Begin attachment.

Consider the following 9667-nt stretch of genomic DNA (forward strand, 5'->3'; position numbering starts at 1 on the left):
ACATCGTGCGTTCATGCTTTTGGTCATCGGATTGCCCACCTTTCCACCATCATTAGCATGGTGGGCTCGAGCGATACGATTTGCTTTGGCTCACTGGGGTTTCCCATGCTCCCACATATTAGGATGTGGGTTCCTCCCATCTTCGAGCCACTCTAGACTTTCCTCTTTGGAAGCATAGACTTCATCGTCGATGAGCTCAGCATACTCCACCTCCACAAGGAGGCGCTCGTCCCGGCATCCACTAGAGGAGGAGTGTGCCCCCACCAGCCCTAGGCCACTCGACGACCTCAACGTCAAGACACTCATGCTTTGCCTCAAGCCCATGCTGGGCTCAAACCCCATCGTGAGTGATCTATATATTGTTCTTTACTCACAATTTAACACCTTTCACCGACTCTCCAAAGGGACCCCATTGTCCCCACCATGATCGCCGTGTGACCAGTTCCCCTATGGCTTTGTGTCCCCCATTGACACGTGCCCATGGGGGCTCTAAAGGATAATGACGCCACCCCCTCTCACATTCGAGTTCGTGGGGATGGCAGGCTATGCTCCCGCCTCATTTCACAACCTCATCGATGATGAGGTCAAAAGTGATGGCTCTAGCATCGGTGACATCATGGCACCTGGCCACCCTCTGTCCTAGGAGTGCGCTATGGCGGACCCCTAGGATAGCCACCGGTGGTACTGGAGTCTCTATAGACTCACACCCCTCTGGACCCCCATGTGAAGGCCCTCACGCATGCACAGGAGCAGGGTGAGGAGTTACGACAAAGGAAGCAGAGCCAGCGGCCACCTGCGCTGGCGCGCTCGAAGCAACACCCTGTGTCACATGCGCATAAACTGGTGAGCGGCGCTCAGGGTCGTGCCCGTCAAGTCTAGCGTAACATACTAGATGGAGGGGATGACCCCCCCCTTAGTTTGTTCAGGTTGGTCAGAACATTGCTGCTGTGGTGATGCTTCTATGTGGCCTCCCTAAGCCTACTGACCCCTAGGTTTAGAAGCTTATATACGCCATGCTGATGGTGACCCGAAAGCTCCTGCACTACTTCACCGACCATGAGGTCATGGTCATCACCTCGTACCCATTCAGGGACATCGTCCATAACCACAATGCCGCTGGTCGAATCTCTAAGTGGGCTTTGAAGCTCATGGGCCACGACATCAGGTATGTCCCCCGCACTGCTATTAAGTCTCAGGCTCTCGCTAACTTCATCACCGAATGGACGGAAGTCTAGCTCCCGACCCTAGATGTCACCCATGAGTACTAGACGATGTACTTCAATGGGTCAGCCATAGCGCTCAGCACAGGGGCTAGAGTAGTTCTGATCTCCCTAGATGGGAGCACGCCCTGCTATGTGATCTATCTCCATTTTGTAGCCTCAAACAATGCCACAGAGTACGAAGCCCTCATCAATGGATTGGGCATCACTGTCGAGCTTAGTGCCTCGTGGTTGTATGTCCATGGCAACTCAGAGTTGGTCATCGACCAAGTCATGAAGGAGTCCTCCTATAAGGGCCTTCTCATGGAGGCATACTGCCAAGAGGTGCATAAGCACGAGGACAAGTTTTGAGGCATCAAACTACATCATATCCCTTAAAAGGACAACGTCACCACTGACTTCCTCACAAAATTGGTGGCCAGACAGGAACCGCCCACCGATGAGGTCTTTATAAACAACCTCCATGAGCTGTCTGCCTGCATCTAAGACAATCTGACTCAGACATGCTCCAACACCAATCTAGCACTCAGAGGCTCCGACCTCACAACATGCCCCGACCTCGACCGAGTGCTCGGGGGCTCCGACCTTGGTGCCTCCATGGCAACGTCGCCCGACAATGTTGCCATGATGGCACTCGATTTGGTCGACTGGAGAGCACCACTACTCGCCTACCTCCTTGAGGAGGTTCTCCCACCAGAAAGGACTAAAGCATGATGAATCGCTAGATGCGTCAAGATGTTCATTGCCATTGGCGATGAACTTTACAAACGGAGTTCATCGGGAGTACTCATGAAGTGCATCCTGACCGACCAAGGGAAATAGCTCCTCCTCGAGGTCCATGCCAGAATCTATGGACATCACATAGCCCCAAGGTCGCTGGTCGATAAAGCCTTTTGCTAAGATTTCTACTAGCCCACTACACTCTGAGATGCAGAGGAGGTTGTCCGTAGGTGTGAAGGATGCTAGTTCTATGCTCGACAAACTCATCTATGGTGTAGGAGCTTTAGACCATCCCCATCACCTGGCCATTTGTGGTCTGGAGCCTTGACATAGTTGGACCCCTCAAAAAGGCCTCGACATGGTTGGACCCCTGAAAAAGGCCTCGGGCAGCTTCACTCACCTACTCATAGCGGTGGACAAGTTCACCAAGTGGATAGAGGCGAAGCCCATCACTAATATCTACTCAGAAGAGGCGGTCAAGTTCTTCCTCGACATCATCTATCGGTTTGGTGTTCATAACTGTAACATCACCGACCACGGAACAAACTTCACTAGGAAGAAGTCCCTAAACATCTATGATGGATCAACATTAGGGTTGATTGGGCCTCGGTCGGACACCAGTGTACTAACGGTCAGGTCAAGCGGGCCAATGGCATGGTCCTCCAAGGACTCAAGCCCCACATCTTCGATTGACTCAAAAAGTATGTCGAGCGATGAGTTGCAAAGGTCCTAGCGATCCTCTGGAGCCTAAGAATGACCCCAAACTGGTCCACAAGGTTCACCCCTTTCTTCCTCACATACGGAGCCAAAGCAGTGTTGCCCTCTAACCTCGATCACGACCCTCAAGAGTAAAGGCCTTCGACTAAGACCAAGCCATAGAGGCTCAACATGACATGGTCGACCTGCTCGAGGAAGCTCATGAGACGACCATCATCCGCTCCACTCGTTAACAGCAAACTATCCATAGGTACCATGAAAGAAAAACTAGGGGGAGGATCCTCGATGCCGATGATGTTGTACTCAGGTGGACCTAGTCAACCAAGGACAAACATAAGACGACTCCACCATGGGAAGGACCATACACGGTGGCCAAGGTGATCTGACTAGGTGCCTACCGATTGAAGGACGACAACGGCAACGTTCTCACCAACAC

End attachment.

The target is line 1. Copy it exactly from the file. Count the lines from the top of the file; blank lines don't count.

Consider the following 9667-nt stretch of genomic DNA (forward strand, 5'->3'; position numbering starts at 1 on the left):